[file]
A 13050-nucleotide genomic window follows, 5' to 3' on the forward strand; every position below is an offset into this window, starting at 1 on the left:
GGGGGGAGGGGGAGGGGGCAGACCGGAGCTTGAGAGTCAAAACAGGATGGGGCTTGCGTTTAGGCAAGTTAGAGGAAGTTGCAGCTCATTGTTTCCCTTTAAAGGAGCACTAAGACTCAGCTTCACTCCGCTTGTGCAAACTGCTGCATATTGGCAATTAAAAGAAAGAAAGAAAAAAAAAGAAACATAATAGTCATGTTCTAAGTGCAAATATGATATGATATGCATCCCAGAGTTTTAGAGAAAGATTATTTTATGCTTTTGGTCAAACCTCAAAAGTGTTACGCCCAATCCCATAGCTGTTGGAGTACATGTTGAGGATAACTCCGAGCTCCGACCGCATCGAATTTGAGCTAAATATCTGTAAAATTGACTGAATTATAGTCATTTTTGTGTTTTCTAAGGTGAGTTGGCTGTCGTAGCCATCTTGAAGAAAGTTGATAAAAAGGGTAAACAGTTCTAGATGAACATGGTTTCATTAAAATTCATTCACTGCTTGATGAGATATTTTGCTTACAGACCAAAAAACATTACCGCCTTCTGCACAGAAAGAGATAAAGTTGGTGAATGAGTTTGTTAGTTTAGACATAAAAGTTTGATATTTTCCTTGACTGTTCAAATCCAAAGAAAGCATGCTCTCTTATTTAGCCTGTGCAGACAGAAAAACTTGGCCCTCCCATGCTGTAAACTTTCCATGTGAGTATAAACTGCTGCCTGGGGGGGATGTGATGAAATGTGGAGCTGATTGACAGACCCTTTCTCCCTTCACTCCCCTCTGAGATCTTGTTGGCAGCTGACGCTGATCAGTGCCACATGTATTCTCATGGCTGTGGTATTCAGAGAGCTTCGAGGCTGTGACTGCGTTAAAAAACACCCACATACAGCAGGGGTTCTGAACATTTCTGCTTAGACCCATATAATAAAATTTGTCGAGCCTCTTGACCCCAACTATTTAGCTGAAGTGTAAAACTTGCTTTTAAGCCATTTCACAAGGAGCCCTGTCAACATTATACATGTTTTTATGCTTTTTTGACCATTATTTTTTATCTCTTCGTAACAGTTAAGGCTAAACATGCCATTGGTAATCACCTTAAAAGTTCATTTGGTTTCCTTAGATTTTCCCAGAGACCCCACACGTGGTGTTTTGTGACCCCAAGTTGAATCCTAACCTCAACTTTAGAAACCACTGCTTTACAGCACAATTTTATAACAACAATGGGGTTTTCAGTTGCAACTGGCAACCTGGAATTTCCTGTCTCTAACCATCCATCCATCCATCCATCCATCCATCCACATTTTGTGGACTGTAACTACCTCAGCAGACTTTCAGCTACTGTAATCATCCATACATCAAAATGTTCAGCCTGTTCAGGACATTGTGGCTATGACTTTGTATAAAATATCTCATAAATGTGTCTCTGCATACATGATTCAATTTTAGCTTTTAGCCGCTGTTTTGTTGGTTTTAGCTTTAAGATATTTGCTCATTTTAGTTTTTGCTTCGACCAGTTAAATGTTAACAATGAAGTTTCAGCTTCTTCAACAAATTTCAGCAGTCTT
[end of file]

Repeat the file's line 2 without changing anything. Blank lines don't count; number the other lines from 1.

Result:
GGGGGGAGGGGGAGGGGGCAGACCGGAGCTTGAGAGTCAAAACAGGATGGGGCTTGCGTTTAGGCAAGTTAGAGGAAGTTGCAGCTCATTGTTTCCCTTTAAAGGAGCACTAAGACTCAGCTTCACTCCGCTTGTGCAAACTGCTGCATATTGGCAATTAAAAGAAAGAAAGAAAAAAAAAGAAACATAATAGTCATGTTCTAAGTGCAAATATGATATGATATGCATCCCAGAGTTTTAGAGAAAGATTATTTTATGCTTTTGGTCAAACCTCAAAAGTGTTACGCCCAATCCCATAGCTGTTGGAGTACATGTTGAGGATAACTCCGAGCTCCGACCGCATCGAATTTGAGCTAAATATCTGTAAAATTGACTGAATTATAGTCATTTTTGTGTTTTCTAAGGTGAGTTGGCTGTCGTAGCCATCTTGAAGAAAGTTGATAAAAAGGGTAAACAGTTCTAGATGAACATGGTTTCATTAAAATTCATTCACTGCTTGATGAGATATTTTGCTTACAGACCAAAAAACATTACCGCCTTCTGCACAGAAAGAGATAAAGTTGGTGAATGAGTTTGTTAGTTTAGACATAAAAGTTTGATATTTTCCTTGACTGTTCAAATCCAAAGAAAGCATGCTCTCTTATTTAGCCTGTGCAGACAGAAAAACTTGGCCCTCCCATGCTGTAAACTTTCCATGTGAGTATAAACTGCTGCCTGGGGGGGATGTGATGAAATGTGGAGCTGATTGACAGACCCTTTCTCCCTTCACTCCCCTCTGAGATCTTGTTGGCAGCTGACGCTGATCAGTGCCACATGTATTCTCATGGCTGTGGTATTCAGAGAGCTTCGAGGCTGTGACTGCGTTAAAAAACACCCACATACAGCAGGGGTTCTGAACATTTCTGCTTAGACCCATATAATAAAATTTGTCGAGCCTCTTGACCCCAACTATTTAGCTGAAGTGTAAAACTTGCTTTTAAGCCATTTCACAAGGAGCCCTGTCAACATTATACATGTTTTTATGCTTTTTTGACCATTATTTTTTATCTCTTCGTAACAGTTAAGGCTAAACATGCCATTGGTAATCACCTTAAAAGTTCATTTGGTTTCCTTAGATTTTCCCAGAGACCCCACACGTGGTGTTTTGTGACCCCAAGTTGAATCCTAACCTCAACTTTAGAAACCACTGCTTTACAGCACAATTTTATAACAACAATGGGGTTTTCAGTTGCAACTGGCAACCTGGAATTTCCTGTCTCTAACCATCCATCCATCCATCCATCCATCCATCCACATTTTGTGGACTGTAACTACCTCAGCAGACTTTCAGCTACTGTAATCATCCATACATCAAAATGTTCAGCCTGTTCAGGACATTGTGGCTATGACTTTGTATAAAATATCTCATAAATGTGTCTCTGCATACATGATTCAATTTTAGCTTTTAGCCGCTGTTTTGTTGGTTTTAGCTTTAAGATATTTGCTCATTTTAGTTTTTGCTTCGACCAGTTAAATGTTAACAATGAAGTTTCAGCTTCTTCAACAAATTTCAGCAGTCTT